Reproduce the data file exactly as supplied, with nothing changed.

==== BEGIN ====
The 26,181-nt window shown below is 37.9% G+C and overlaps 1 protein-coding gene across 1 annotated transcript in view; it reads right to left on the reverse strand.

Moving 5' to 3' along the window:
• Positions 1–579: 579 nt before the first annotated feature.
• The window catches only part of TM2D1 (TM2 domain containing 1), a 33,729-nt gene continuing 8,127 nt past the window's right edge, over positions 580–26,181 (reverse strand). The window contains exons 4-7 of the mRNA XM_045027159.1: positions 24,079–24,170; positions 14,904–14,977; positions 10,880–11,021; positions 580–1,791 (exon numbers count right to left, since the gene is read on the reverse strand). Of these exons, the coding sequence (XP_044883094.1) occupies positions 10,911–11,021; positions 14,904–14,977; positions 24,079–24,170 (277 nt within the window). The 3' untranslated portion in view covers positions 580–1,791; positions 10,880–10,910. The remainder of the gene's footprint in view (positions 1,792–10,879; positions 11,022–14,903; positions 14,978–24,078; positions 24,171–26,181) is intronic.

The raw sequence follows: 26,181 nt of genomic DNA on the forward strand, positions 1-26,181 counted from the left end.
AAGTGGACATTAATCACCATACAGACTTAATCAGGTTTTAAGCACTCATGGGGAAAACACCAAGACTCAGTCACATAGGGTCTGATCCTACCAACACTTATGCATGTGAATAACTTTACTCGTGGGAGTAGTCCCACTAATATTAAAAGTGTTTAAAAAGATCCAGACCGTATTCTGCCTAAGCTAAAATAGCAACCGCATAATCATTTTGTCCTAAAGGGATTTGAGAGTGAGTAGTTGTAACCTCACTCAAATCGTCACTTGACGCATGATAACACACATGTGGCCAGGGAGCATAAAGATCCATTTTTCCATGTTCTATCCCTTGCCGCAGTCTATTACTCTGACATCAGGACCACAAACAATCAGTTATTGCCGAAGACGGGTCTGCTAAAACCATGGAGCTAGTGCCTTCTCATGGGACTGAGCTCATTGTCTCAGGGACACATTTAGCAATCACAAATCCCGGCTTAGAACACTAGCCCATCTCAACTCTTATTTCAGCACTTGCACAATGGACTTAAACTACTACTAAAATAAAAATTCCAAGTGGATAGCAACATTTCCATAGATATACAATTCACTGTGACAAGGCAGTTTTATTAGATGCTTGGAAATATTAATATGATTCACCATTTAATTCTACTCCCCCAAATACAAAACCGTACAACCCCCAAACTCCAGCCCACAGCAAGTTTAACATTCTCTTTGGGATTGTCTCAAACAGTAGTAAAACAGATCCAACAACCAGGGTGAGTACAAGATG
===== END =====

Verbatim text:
The 26,181-nt window shown below is 37.9% G+C and overlaps 1 protein-coding gene across 1 annotated transcript in view; it reads right to left on the reverse strand.

Moving 5' to 3' along the window:
• Positions 1–579: 579 nt before the first annotated feature.
• The window catches only part of TM2D1 (TM2 domain containing 1), a 33,729-nt gene continuing 8,127 nt past the window's right edge, over positions 580–26,181 (reverse strand). The window contains exons 4-7 of the mRNA XM_045027159.1: positions 24,079–24,170; positions 14,904–14,977; positions 10,880–11,021; positions 580–1,791 (exon numbers count right to left, since the gene is read on the reverse strand). Of these exons, the coding sequence (XP_044883094.1) occupies positions 10,911–11,021; positions 14,904–14,977; positions 24,079–24,170 (277 nt within the window). The 3' untranslated portion in view covers positions 580–1,791; positions 10,880–10,910. The remainder of the gene's footprint in view (positions 1,792–10,879; positions 11,022–14,903; positions 14,978–24,078; positions 24,171–26,181) is intronic.

The raw sequence follows: 26,181 nt of genomic DNA on the forward strand, positions 1-26,181 counted from the left end.
AAGTGGACATTAATCACCATACAGACTTAATCAGGTTTTAAGCACTCATGGGGAAAACACCAAGACTCAGTCACATAGGGTCTGATCCTACCAACACTTATGCATGTGAATAACTTTACTCGTGGGAGTAGTCCCACTAATATTAAAAGTGTTTAAAAAGATCCAGACCGTATTCTGCCTAAGCTAAAATAGCAACCGCATAATCATTTTGTCCTAAAGGGATTTGAGAGTGAGTAGTTGTAACCTCACTCAAATCGTCACTTGACGCATGATAACACACATGTGGCCAGGGAGCATAAAGATCCATTTTTCCATGTTCTATCCCTTGCCGCAGTCTATTACTCTGACATCAGGACCACAAACAATCAGTTATTGCCGAAGACGGGTCTGCTAAAACCATGGAGCTAGTGCCTTCTCATGGGACTGAGCTCATTGTCTCAGGGACACATTTAGCAATCACAAATCCCGGCTTAGAACACTAGCCCATCTCAACTCTTATTTCAGCACTTGCACAATGGACTTAAACTACTACTAAAATAAAAATTCCAAGTGGATAGCAACATTTCCATAGATATACAATTCACTGTGACAAGGCAGTTTTATTAGATGCTTGGAAATATTAATATGATTCACCATTTAATTCTACTCCCCCAAATACAAAACCGTACAACCCCCAAACTCCAGCCCACAGCAAGTTTAACATTCTCTTTGGGATTGTCTCAAACAGTAGTAAAACAGATCCAACAACCAGGGTGAGTACAAGATG